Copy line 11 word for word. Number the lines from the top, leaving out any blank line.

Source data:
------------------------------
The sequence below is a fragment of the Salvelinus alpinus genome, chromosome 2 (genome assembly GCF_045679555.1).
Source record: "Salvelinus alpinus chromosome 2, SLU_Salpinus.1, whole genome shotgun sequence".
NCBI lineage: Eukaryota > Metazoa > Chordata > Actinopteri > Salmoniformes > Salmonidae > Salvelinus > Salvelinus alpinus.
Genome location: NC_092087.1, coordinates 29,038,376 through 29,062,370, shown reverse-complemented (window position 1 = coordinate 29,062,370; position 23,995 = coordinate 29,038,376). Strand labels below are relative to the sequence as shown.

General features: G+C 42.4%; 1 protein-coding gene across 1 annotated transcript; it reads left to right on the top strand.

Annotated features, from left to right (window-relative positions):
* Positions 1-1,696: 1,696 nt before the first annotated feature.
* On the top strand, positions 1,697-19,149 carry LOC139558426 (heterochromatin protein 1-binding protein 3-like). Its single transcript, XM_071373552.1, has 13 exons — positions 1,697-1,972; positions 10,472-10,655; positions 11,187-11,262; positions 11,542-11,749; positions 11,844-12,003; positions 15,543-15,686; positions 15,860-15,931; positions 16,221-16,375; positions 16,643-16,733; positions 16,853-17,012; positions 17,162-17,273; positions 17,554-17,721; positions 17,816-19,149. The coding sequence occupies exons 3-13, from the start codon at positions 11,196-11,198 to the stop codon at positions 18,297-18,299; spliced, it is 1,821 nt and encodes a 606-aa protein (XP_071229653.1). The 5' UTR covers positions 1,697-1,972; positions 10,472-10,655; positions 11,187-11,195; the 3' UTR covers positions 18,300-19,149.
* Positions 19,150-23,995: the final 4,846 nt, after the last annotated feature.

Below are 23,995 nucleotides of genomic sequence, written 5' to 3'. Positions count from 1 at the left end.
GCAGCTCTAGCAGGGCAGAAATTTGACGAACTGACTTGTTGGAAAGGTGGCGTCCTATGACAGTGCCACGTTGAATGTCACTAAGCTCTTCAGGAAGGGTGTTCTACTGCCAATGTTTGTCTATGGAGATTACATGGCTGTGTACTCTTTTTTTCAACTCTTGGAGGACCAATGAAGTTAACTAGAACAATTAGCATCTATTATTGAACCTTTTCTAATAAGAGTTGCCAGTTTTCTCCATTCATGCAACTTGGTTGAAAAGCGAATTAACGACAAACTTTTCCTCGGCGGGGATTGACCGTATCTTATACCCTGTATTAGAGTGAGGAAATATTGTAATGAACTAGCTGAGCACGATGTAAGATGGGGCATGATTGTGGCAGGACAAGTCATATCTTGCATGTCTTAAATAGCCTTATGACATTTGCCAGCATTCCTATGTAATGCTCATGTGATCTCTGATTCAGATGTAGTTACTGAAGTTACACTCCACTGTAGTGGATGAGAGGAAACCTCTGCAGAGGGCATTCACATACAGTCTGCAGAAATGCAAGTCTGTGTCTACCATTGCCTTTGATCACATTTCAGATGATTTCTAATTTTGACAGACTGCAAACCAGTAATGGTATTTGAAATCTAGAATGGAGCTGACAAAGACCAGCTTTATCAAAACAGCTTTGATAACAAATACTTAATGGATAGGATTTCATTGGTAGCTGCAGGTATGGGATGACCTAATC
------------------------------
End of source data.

GCAGCTCTAGCAGGGCAGAAATTTGACGAACTGACTTGTTGGAAAGGTGGCGTCCTATGACAGTGCCACGTTGAATGTCACTAAGCTCTTCAGGAAGGGTGTTCTACTGCCAATGTTTGTCTATGGAGATTACATGGCTGTGTACTCTTTTTTTCAACTCTTGGAGGACCAATGAAGTTAACTAGAACAATTAGCATCTATTATTGAACCTTTTCTAATAAGAGTTGCCAGTTTTCTCCATTCATGCAACTTGGTTGAAAAGCGAATTAACGACAAACTTTTCCTCGGCGGGGATTGACCGTATCTTATACCCTGTATTAGAGTGAGGAAATATTGTAATGAACTAGCTGAGCACGATGTAAGATGGGGCATGATTGTGGCAGGACAAGTCATATCTTGCATGTCTTAAATAGCCTTATGACATTTGCCAGCATTCCTATGTAATGCTCATGTGATCTCTGATTCAGATGTAGTTACTGAAGTTACACTCCACTGTAGTGGATGAGAGGAAACCTCTGCAGAGGGCATTCACATACAGTCTGCAGAAATGCAAGTCTGTGTCTACCATTGCCTTTGATCACATTTCAGATGATTTCTAATTTTGACAGACTGCAAACCAGTAATGGTATTTGAAATCTAGAATGGAGCTGACAAAGACCAGCTTTATCAAAACAGCTTTGATAACAAATACTTAATGGATAGGATTTCATTGGTAGCTGCAGGTATGGGATGACCTAATC